Based on recent developments and insights from its annual ESG Market Survey completed by 160+ European stock listed companies, Finch & Beak’s State of ESG 2023 Report outlines four main ESG challenges surfacing in today’s dynamic business environment. For companies looking to increase the effectiveness of their sustainability programs and for corporate decision makers looking to prioritize their budgetary limitations, the report suggests how to avoid the ESG reporting trap, leverage TCFD, engage your board better, and improve the insights into your supply chain, while also reflecting on the freshly released Dow Jones Sustainability Index 2022 results.
In the summer of 2022, Finch & Beak conducted its annual ESG Market Survey to understand how companies are approaching ESG ratings, the challenges they face, and the tools that companies utilize to activate a successful sustainability program. This served as a follow-up on the 2021 research to evaluate changes in the ESG activation landscape.
The survey was conducted in July 2022 with a target audience consisting of a group of 1,563 European-headquartered companies who were invited to participate in S&P Global’s Corporate Sustainability Assessment (CSA). 166 responses were gathered from a wide range of professionals responsible for sustainability, investor relations, or corporate communications within their companies.
Four challenges of the State of ESG 2023
In addition to reflecting on the freshly released Dow Jones Sustainability Index 2022 results, the report discusses four distinct challenges for companies looking to increase the effectiveness of their sustainability programs and for corporate decision makers looking to prioritize their budgetary limitations:
1. The ESG reporting trap is alive and kicking
39% of surveyed companies indicated they are responding to six or more ESG benchmarks, and 75% identified collecting ESG data as one of the main challenges of implementing their sustainability strategy. While progress is being made, the ongoing lack of standardization and regulation of ESG ratings leaves sustainability departments struggling with the workload to respond to these requests and still be able to generate substantial impact.
To avoid the ESG reporting trap, the attached report explains how to evaluate ratings’ richness & reach to prioritize efforts and consolidate the insights from ratings to improve the company’s ESG performance.
2. Leveraging TCFD: looking at risk and opportunity
Despite climate change arguably being businesses most material impact, only 23% of the ESG Market Survey respondents reported that their company fully embedded the recommendations of the Task Force on Climate-Related Financial Disclosures (TCFD) into its public reporting. Moreover, the opportunities from the trend toward decarbonization are still much undervalued.
With increasing scrutiny on climate-related issues, companies have no other choice than to accelerate their climate strategies and leverage TCFD. In fact, TCFD compliance will no longer be voluntary for most European companies, as there already is a legal requirement to report in alignment with TCFD in the United Kingdom, and a close alignment is forthcoming between TCFD and the recently approved Corporate Sustainability Reporting Directive (CSRD). The report highlights how to effectively do so using the TCFD roadmap, and presents a case study of leveraging climate opportunities in the telecommunications industry.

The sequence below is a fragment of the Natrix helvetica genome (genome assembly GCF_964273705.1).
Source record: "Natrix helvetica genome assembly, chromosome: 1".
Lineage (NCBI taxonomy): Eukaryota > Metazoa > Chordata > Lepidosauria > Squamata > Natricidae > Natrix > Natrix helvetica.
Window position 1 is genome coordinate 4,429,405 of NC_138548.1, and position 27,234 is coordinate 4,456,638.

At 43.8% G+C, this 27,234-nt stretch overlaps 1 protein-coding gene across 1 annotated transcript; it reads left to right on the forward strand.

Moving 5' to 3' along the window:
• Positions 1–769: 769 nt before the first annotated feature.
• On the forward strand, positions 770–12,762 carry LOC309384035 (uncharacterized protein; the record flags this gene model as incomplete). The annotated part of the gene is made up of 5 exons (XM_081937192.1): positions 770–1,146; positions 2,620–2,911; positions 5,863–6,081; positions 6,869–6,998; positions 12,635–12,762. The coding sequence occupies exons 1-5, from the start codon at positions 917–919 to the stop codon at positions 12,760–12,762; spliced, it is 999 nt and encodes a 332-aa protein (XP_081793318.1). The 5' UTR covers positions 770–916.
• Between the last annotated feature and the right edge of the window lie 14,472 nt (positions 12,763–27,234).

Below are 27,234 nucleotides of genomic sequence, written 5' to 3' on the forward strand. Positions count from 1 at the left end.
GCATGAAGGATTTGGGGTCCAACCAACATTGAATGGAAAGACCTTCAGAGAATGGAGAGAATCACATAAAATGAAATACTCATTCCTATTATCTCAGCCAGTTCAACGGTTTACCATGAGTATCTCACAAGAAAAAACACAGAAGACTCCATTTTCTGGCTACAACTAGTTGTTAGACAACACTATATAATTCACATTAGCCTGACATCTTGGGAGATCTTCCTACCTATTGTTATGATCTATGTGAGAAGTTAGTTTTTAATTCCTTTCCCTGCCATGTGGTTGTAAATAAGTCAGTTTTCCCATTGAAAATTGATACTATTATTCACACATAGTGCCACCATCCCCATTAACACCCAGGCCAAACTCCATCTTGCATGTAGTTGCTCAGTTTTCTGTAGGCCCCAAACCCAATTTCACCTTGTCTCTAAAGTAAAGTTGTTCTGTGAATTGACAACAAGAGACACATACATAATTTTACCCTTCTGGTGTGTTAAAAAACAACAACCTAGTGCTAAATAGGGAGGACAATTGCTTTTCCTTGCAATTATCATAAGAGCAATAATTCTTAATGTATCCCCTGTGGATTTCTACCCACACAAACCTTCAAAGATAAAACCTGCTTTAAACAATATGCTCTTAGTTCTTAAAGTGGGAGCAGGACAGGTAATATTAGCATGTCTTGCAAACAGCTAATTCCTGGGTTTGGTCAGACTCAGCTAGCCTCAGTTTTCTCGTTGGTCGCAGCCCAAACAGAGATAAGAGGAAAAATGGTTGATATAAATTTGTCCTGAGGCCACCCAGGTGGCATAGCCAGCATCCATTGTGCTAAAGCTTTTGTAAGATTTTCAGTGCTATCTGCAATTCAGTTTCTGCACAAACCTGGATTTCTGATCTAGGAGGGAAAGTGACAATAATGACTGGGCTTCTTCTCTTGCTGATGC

3. Engaging your board 2.0
Boardroom awareness of sustainability is –finally– on the rise. Only 13% of survey respondents identified convincing board members of the relevance of sustainability as a major challenge for the implementation of the sustainability program.
However, engagement with boards is now requiring a fundamentally different approach, as ESG is expanding board members’ fiduciary and accountability duties in their role as stewards of the company’s long-term success. The report suggests how to realize board engagement 2.0, by specifically training board members on sustainability, closely involving senior leaders in ESG strategy development, and formalizing sustainability governance from shopfloor to boardroom.
4. Increased scope of company boundaries
The biggest implementation challenge for companies, by a mile, is collecting and managing ESG data across value chains. This challenge was cited as the prime roadblock by 75 percent of respondents to the ESG Market Survey, an increase of 7 percentage points from the year prior. The added challenge is that legal decrees such as the EU Directive on Corporate Sustainability Due Diligence are extending corporate responsibility towards the value chain. Therefore, assuming the social and environmental responsibilities stop at one’s own backyard is no longer a voluntary consideration.
Expanding toward a value chain approach requires increased transparency, engagement, and improvements in supplier performance, but this comes with its own challenges. The report suggests specific actions on how to better collect and manage supply chain insights. This is illustrated by the case of LyondellBasell applying digital product passports to track precise information about a product’s components and environmental impact as it moves through the value chain.
Download the report on this page (on request)